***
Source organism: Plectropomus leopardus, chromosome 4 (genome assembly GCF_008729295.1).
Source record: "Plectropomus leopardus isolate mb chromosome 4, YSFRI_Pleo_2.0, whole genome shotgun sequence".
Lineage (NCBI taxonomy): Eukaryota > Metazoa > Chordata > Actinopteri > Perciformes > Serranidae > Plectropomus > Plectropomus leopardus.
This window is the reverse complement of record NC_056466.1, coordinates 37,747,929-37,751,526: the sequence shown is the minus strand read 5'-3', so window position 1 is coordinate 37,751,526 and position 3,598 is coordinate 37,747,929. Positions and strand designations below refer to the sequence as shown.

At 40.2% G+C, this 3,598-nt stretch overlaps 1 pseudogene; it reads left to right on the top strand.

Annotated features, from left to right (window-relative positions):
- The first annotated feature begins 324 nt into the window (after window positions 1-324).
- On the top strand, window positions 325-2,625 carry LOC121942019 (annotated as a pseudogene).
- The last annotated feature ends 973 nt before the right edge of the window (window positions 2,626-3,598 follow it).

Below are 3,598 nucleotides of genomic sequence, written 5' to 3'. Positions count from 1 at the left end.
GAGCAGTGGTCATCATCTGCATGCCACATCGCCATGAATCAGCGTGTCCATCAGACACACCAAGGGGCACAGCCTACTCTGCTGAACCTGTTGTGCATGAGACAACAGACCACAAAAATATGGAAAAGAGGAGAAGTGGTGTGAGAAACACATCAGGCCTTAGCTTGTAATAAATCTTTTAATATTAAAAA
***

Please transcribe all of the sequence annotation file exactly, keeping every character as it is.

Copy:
Source organism: Plectropomus leopardus, chromosome 4 (genome assembly GCF_008729295.1).
Source record: "Plectropomus leopardus isolate mb chromosome 4, YSFRI_Pleo_2.0, whole genome shotgun sequence".
Lineage (NCBI taxonomy): Eukaryota > Metazoa > Chordata > Actinopteri > Perciformes > Serranidae > Plectropomus > Plectropomus leopardus.
This window is the reverse complement of record NC_056466.1, coordinates 37,747,929-37,751,526: the sequence shown is the minus strand read 5'-3', so window position 1 is coordinate 37,751,526 and position 3,598 is coordinate 37,747,929. Positions and strand designations below refer to the sequence as shown.

At 40.2% G+C, this 3,598-nt stretch overlaps 1 pseudogene; it reads left to right on the top strand.

Annotated features, from left to right (window-relative positions):
- The first annotated feature begins 324 nt into the window (after window positions 1-324).
- On the top strand, window positions 325-2,625 carry LOC121942019 (annotated as a pseudogene).
- The last annotated feature ends 973 nt before the right edge of the window (window positions 2,626-3,598 follow it).

Below are 3,598 nucleotides of genomic sequence, written 5' to 3'. Positions count from 1 at the left end.
GAGCAGTGGTCATCATCTGCATGCCACATCGCCATGAATCAGCGTGTCCATCAGACACACCAAGGGGCACAGCCTACTCTGCTGAACCTGTTGTGCATGAGACAACAGACCACAAAAATATGGAAAAGAGGAGAAGTGGTGTGAGAAACACATCAGGCCTTAGCTTGTAATAAATCTTTTAATATTAAAAA